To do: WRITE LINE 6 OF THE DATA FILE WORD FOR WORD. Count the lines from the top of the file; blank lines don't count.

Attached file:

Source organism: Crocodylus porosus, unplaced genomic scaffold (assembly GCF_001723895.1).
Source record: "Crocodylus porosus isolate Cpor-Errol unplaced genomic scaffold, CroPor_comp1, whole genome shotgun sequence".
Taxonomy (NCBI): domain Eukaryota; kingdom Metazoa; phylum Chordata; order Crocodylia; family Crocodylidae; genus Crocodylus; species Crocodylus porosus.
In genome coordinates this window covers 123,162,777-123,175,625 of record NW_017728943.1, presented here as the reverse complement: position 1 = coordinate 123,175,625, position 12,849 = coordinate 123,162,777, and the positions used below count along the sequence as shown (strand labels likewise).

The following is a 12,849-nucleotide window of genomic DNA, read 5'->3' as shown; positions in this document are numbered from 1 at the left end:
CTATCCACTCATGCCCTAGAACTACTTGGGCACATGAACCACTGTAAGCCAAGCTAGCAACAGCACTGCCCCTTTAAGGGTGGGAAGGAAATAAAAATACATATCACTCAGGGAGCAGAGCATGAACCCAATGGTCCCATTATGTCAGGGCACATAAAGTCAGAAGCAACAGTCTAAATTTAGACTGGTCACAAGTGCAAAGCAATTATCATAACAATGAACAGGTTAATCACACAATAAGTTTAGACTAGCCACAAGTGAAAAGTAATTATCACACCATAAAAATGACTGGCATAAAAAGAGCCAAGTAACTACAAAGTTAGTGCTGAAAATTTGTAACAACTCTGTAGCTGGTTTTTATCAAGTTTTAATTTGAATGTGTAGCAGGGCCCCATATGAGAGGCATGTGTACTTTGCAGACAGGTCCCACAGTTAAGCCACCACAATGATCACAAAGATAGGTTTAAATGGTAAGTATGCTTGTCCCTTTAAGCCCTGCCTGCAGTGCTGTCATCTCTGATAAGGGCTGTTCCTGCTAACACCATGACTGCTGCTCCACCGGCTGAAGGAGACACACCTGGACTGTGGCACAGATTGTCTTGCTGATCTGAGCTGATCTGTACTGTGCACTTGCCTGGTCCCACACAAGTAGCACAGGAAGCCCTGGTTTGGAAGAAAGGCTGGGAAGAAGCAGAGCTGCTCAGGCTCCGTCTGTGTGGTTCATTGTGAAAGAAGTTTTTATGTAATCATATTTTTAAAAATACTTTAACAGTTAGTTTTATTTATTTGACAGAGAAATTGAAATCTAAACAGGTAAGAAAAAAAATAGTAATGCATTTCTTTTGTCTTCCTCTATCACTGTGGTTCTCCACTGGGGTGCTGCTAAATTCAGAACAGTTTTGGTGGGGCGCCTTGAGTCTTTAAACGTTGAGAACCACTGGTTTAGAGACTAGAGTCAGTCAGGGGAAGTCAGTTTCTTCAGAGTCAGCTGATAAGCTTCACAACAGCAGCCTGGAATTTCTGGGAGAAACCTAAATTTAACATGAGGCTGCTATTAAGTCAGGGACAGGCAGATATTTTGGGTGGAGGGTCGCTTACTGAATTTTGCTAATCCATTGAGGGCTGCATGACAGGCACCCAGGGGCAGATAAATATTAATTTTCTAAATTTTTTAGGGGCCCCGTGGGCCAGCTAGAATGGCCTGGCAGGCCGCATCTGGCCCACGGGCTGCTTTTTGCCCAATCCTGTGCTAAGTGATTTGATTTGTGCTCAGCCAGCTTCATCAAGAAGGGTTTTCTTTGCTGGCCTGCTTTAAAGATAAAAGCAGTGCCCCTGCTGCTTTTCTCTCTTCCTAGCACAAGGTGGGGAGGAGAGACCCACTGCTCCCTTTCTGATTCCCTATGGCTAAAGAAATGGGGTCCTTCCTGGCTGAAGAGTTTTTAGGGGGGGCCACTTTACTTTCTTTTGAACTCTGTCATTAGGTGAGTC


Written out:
CTATCCACTCATGCCCTAGAACTACTTGGGCACATGAACCACTGTAAGCCAAGCTAGCAACAGCACTGCCCCTTTAAGGGTGGGAAGGAAATAAAAATACATATCACTCAGGGAGCAGAGCATGAACCCAATGGTCCCATTATGTCAGGGCACATAAAGTCAGAAGCAACAGTCTAAATTTAGACTGGTCACAAGTGCAAAGCAATTATCATAACAATGAACAGGTTAATCACACAATAAGTTTAGACTAGCCACAAGTGAAAAGTAATTATCACACCATAAAAATGACTGGCATAAAAAGAGCCAAGTAACTACAAAGTTAGTGCTGAAAATTTGTAACAACTCTGTAGCTGGTTTTTATCAAGTTTTAATTTGAATGTGTAGCAGGGCCCCATATGAGAGGCATGTGTACTTTGCAGACAGGTCCCACAGTTAAGCCACCACAATGATCACAAAGATAGGTTTAAATGGTAAGTATGCTTGTCCCTTTAAGCCCTGCCTGCAGTGCTGTCATCTCTGATAAGGGCTGTTCCTGCTAACACCATGACTGCTGCTCCACCGGCTGAAGGAGACACACCTGGACTGTGGCACAGATTGTCTTGCTGATCTGAGCTGATCTGTACTGTGCACTTGCCTGGTCCCACACAAGTAGCACAGGAAGCCCTGGTTTGGAAGAAAGGCTGGGAAGAAGCAGAGCTGCTCAGGCTCCGTCTGTGTGGTTCATTGTGAAAGAAGTTTTTATGTAATCATATTTTTAAAAATACTTTAACAGTTAGTTTTATTTATTTGACAGAGAAATTGAAATCTAAACAGGTAAGAAAAAAAATAGTAATGCATTTCTTTTGTCTTCCTCTATCACTGTGGTTCTCCACTGGGGTGCTGCTAAATTCAGAACAGTTTTGGTGGGGCGCCTTGAGTCTTTAAACGTTGAGAACCACTGGTTTAGAGACTAGAGTCAGTCAGGGGAAGTCAGTTTCTTCAGAGTCAGCTGATAAGCTTCACAACAGCAGCCTGGAATTTCTGGGAGAAACCTAAATTTAACATGAGGCTGCTATTAAGTCAGGGACAGGCAGATATTTTGGGTGGAGGGTCGCTTACTGAATTTTGCTAATCCATTGAGGGCTGCATGACAGGCACCCAGGGGCAGATAAATATTAATTTTCTAAATTTTTTAGGGGCCCCGTGGGCCAGCTAGAATGGCCTGGCAGGCCGCATCTGGCCCACGGGCTGCTTTTTGCCCAATCCTGTGCTAAGTGATTTGATTTGTGCTCAGCCAGCTTCATCAAGAAGGGTTTTCTTTGCTGGCCTGCTTTAAAGATAAAAGCAGTGCCCCTGCTGCTTTTCTCTCTTCCTAGCACAAGGTGGGGAGGAGAGACCCACTGCTCCCTTTCTGATTCCCTATGGCTAAAGAAATGGGGTCCTTCCTGGCTGAAGAGTTTTTAGGGGGGGCCACTTTACTTTCTTTTGAACTCTGTCATTAGGTGAGTC